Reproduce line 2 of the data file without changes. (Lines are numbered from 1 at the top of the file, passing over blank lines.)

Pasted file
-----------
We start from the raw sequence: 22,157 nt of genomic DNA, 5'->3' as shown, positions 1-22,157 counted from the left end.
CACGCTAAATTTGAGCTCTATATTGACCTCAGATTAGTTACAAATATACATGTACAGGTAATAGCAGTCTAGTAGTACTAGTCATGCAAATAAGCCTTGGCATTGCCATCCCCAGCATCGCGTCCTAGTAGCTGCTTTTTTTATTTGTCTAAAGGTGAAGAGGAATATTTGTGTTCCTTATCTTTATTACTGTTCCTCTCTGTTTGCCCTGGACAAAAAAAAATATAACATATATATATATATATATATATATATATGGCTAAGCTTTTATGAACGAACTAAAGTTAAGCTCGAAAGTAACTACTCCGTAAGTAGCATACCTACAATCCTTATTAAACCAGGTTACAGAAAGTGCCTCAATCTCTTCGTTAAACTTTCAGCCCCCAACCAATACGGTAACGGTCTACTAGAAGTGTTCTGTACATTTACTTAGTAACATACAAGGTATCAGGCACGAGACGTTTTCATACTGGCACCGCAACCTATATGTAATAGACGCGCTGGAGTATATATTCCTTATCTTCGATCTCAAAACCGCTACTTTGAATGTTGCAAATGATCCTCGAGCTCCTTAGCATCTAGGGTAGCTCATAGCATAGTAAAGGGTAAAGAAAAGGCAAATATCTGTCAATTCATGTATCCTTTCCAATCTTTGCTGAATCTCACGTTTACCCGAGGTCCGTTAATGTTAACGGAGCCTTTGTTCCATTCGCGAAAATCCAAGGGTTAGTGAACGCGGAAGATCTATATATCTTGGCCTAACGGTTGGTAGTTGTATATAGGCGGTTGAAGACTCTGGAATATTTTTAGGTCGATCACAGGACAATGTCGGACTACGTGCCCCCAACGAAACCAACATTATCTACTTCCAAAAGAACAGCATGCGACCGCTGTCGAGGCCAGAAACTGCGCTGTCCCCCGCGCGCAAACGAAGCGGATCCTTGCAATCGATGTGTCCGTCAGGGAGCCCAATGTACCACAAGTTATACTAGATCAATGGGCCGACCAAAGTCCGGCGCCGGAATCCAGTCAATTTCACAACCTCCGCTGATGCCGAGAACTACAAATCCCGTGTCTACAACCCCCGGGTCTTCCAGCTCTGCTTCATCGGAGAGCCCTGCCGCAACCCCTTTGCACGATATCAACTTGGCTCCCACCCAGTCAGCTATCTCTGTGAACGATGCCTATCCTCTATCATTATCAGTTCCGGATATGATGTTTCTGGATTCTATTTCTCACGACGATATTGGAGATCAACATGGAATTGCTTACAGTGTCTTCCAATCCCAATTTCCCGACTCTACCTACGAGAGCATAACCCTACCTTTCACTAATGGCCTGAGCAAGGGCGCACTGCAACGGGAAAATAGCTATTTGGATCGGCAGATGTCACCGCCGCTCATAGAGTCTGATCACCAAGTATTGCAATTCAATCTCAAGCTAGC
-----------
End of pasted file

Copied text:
CACGCTAAATTTGAGCTCTATATTGACCTCAGATTAGTTACAAATATACATGTACAGGTAATAGCAGTCTAGTAGTACTAGTCATGCAAATAAGCCTTGGCATTGCCATCCCCAGCATCGCGTCCTAGTAGCTGCTTTTTTTATTTGTCTAAAGGTGAAGAGGAATATTTGTGTTCCTTATCTTTATTACTGTTCCTCTCTGTTTGCCCTGGACAAAAAAAAATATAACATATATATATATATATATATATATATATGGCTAAGCTTTTATGAACGAACTAAAGTTAAGCTCGAAAGTAACTACTCCGTAAGTAGCATACCTACAATCCTTATTAAACCAGGTTACAGAAAGTGCCTCAATCTCTTCGTTAAACTTTCAGCCCCCAACCAATACGGTAACGGTCTACTAGAAGTGTTCTGTACATTTACTTAGTAACATACAAGGTATCAGGCACGAGACGTTTTCATACTGGCACCGCAACCTATATGTAATAGACGCGCTGGAGTATATATTCCTTATCTTCGATCTCAAAACCGCTACTTTGAATGTTGCAAATGATCCTCGAGCTCCTTAGCATCTAGGGTAGCTCATAGCATAGTAAAGGGTAAAGAAAAGGCAAATATCTGTCAATTCATGTATCCTTTCCAATCTTTGCTGAATCTCACGTTTACCCGAGGTCCGTTAATGTTAACGGAGCCTTTGTTCCATTCGCGAAAATCCAAGGGTTAGTGAACGCGGAAGATCTATATATCTTGGCCTAACGGTTGGTAGTTGTATATAGGCGGTTGAAGACTCTGGAATATTTTTAGGTCGATCACAGGACAATGTCGGACTACGTGCCCCCAACGAAACCAACATTATCTACTTCCAAAAGAACAGCATGCGACCGCTGTCGAGGCCAGAAACTGCGCTGTCCCCCGCGCGCAAACGAAGCGGATCCTTGCAATCGATGTGTCCGTCAGGGAGCCCAATGTACCACAAGTTATACTAGATCAATGGGCCGACCAAAGTCCGGCGCCGGAATCCAGTCAATTTCACAACCTCCGCTGATGCCGAGAACTACAAATCCCGTGTCTACAACCCCCGGGTCTTCCAGCTCTGCTTCATCGGAGAGCCCTGCCGCAACCCCTTTGCACGATATCAACTTGGCTCCCACCCAGTCAGCTATCTCTGTGAACGATGCCTATCCTCTATCATTATCAGTTCCGGATATGATGTTTCTGGATTCTATTTCTCACGACGATATTGGAGATCAACATGGAATTGCTTACAGTGTCTTCCAATCCCAATTTCCCGACTCTACCTACGAGAGCATAACCCTACCTTTCACTAATGGCCTGAGCAAGGGCGCACTGCAACGGGAAAATAGCTATTTGGATCGGCAGATGTCACCGCCGCTCATAGAGTCTGATCACCAAGTATTGCAATTCAATCTCAAGCTAGC